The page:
Since March 2020, the COVID-19 pandemic and school closures unavoidably lead to distance learning and the increased use of digital technologies. It was to be expected that IT associations would joyfully welcome this development and call for stabilising the use of IT in schools. Surprisingly, teachers’ associations are also calling for distance learning and digital schooling. Is it clear to everyone involved what this means?
In May 2020, the German Informatics Society launched the “Offensive Digital School Transformation” (#OdigS) together with IT and business representatives and teachers’ associations. This contribution to “digital education policy” consistently reduces school education to technical aspects (see box). The purpose is the digitally controlled school. The transformation according to the parameters of the IT and data economy is not about a “one-to-one transfer of analogue to digital”, learning structures and processes must rather be rethought and further developed in conformity with IT. That means concretely:
If, instead of optimising technical systems, you focus on people and their individual development as autonomous personalities, you will have different requirements for the use of IT. Instead of collecting data for user profiles, data is stored locally at best (edge computing) and deleted after use. Personality and performance profiles are neither created nor marketed. Technically, this is realised with open operating systems such as Linux and open source software in the intranet, with local servers or own servers at the provider. Keywords are data economy, decentralisation and data sovereignty for the users. For communication you use encrypted messengers like Signal or Threema, which do not record meta data, for surfing browsers that do not store history data or Tor browsers (The Onion Router) that anonymise your address.
Thus computers and software become again what they should be: Tools for professional and private communication and entertainment, but also media in the classroom. There, for example, technology for active media production, without forced data prostitution. All this is technically feasible and proven in practice. In this form, IT can also be used in a pedagogically and didactically meaningful way in lessons from secondary school onwards. It is “only” necessary to rethink and replace the requirements of the data economy by the needs of the people who are learning and to use the media in a way that is appropriate to the people and the matter at hand, instead of adapting both to IT systems.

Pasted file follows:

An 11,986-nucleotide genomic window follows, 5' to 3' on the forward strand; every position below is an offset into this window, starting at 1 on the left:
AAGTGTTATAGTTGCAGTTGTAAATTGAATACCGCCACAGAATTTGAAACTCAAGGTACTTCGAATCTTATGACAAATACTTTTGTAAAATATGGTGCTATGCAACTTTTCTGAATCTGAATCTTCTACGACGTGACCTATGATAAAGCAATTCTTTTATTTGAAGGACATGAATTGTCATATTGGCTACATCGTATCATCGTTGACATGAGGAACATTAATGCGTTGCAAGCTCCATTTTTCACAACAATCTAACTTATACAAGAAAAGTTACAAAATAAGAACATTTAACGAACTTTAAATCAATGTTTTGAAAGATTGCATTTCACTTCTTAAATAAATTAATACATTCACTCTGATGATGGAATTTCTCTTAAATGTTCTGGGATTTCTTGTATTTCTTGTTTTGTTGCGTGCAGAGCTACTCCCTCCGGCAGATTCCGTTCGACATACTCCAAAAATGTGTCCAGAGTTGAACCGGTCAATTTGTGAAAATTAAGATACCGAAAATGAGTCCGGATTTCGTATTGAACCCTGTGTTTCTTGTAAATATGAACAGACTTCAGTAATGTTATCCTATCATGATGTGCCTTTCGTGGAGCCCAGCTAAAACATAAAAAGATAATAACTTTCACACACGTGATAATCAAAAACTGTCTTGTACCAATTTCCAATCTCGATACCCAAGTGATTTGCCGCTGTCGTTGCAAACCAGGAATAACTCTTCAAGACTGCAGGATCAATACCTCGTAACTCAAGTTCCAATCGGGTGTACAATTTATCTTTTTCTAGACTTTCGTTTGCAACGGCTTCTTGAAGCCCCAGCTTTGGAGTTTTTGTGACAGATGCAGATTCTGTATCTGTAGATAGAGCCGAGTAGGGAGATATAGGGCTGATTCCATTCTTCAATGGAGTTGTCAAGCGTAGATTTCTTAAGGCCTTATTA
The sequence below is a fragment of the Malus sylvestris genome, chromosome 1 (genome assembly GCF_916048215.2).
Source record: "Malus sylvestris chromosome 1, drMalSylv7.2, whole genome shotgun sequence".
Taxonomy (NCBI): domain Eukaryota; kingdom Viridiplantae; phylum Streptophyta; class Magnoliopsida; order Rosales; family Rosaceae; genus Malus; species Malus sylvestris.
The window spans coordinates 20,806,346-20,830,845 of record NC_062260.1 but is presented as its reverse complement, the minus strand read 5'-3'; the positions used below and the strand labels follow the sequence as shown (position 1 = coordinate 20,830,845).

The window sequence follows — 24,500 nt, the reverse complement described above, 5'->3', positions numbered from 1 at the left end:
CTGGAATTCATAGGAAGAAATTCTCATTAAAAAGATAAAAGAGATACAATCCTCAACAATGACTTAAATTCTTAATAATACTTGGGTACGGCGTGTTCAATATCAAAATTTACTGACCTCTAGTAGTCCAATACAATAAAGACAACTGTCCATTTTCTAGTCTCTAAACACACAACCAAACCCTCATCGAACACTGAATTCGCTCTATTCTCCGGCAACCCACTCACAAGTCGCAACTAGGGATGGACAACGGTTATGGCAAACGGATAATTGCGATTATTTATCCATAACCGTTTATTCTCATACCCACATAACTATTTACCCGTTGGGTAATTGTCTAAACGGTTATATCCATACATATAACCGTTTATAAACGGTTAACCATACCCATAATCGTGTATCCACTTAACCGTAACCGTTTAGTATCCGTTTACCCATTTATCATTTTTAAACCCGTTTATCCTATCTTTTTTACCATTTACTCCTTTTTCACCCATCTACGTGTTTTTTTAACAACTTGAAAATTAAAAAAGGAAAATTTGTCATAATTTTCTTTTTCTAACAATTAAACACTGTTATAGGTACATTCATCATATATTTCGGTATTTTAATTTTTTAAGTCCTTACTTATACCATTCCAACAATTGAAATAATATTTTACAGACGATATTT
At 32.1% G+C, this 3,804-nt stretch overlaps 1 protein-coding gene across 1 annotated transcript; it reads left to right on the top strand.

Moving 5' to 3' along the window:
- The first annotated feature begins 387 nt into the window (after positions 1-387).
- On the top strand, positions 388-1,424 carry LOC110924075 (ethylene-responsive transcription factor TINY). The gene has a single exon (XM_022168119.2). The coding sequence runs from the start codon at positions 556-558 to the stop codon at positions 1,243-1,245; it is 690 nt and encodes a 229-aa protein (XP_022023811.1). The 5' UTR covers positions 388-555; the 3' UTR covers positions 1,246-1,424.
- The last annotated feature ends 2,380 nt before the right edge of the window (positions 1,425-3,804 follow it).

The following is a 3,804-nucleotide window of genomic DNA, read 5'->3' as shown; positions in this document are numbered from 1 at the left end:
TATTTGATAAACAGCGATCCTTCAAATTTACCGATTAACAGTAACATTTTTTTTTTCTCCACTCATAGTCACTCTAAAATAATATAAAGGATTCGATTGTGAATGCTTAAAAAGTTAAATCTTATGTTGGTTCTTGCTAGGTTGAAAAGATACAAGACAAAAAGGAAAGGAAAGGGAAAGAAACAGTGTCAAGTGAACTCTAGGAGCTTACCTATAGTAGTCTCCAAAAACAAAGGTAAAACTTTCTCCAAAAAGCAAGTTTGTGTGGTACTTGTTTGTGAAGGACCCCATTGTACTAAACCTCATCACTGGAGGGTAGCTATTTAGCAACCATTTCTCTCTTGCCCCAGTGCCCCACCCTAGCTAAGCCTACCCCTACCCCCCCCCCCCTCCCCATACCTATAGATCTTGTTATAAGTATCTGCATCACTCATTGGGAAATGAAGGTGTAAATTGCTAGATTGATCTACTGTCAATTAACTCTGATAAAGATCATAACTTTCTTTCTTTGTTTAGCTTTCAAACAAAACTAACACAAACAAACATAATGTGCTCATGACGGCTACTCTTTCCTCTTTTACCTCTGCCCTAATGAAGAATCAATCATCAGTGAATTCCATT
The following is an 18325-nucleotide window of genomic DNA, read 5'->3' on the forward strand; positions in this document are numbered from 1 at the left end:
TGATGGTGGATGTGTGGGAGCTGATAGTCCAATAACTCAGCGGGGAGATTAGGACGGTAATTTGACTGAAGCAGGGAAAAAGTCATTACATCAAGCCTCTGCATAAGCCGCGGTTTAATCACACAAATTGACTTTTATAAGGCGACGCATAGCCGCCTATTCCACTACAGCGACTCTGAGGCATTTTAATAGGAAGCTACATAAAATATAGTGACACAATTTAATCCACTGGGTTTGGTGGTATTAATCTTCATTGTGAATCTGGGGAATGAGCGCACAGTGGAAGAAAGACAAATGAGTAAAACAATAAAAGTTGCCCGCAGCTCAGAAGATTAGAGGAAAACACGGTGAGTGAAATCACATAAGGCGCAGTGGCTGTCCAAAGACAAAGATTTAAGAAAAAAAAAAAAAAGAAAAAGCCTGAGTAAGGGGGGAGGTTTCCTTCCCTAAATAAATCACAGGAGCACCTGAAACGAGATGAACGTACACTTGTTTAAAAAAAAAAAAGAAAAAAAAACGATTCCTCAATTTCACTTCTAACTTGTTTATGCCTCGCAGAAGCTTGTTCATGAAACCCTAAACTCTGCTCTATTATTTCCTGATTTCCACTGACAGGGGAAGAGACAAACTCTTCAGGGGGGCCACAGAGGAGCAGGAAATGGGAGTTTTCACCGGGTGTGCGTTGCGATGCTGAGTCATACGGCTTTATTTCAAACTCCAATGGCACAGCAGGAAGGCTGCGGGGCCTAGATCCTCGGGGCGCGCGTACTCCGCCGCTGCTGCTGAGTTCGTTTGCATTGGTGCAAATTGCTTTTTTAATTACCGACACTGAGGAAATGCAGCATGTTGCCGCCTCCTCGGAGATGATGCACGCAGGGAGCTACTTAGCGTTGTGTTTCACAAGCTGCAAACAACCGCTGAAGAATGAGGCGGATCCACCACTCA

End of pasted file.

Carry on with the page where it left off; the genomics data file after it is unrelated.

Prof. Dr Jochen Krautz,
University of Wuppertal,
President of the GBW e.V.
AR Dr Matthias Burchardt,
University of Cologne,
Managing Director of GBW e.V.
(Translation Current Concerns)
jk./mb. The demands of the IT associations1 have been repeating for over 30 years: more money, more jobs, more influence and weight in politics and society. In detail:
This does not go far enough and remains a part of the informatic thinking. But we have to rethink IT and develop further concrete alternatives to current structures before we even want to work with IT. Because neither the “unlimited digital capitalism according to the American model” nor the “Orwellian government surveillance” as in China are, according to the German Federal President Dr Frank-Walter Steinmeier at the Kirchentag 2019, an option for Europe and certainly not for schools.
(Translation Current Concerns)
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